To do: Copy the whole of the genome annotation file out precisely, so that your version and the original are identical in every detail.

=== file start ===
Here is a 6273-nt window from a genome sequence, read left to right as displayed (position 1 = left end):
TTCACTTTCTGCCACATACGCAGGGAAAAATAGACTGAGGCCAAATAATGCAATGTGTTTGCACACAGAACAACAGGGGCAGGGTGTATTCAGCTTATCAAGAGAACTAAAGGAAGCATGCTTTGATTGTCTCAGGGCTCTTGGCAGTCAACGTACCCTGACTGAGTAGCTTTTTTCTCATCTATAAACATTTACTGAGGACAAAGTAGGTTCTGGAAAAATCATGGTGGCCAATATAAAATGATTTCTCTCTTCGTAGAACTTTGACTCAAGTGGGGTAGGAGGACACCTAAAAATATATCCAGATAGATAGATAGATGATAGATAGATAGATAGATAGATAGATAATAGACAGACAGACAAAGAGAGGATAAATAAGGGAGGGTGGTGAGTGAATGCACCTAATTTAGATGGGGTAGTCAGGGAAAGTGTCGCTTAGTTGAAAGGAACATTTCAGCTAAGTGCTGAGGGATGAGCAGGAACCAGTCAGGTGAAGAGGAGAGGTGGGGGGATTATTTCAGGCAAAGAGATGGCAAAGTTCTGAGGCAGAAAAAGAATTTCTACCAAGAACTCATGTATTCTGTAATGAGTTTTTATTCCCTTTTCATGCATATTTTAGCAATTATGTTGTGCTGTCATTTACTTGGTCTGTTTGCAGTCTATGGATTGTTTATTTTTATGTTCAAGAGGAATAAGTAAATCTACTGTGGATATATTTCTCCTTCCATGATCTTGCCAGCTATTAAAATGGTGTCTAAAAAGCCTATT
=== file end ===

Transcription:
Here is a 6273-nt window from a genome sequence, read left to right as displayed (position 1 = left end):
TTCACTTTCTGCCACATACGCAGGGAAAAATAGACTGAGGCCAAATAATGCAATGTGTTTGCACACAGAACAACAGGGGCAGGGTGTATTCAGCTTATCAAGAGAACTAAAGGAAGCATGCTTTGATTGTCTCAGGGCTCTTGGCAGTCAACGTACCCTGACTGAGTAGCTTTTTTCTCATCTATAAACATTTACTGAGGACAAAGTAGGTTCTGGAAAAATCATGGTGGCCAATATAAAATGATTTCTCTCTTCGTAGAACTTTGACTCAAGTGGGGTAGGAGGACACCTAAAAATATATCCAGATAGATAGATAGATGATAGATAGATAGATAGATAGATAGATAATAGACAGACAGACAAAGAGAGGATAAATAAGGGAGGGTGGTGAGTGAATGCACCTAATTTAGATGGGGTAGTCAGGGAAAGTGTCGCTTAGTTGAAAGGAACATTTCAGCTAAGTGCTGAGGGATGAGCAGGAACCAGTCAGGTGAAGAGGAGAGGTGGGGGGATTATTTCAGGCAAAGAGATGGCAAAGTTCTGAGGCAGAAAAAGAATTTCTACCAAGAACTCATGTATTCTGTAATGAGTTTTTATTCCCTTTTCATGCATATTTTAGCAATTATGTTGTGCTGTCATTTACTTGGTCTGTTTGCAGTCTATGGATTGTTTATTTTTATGTTCAAGAGGAATAAGTAAATCTACTGTGGATATATTTCTCCTTCCATGATCTTGCCAGCTATTAAAATGGTGTCTAAAAAGCCTATT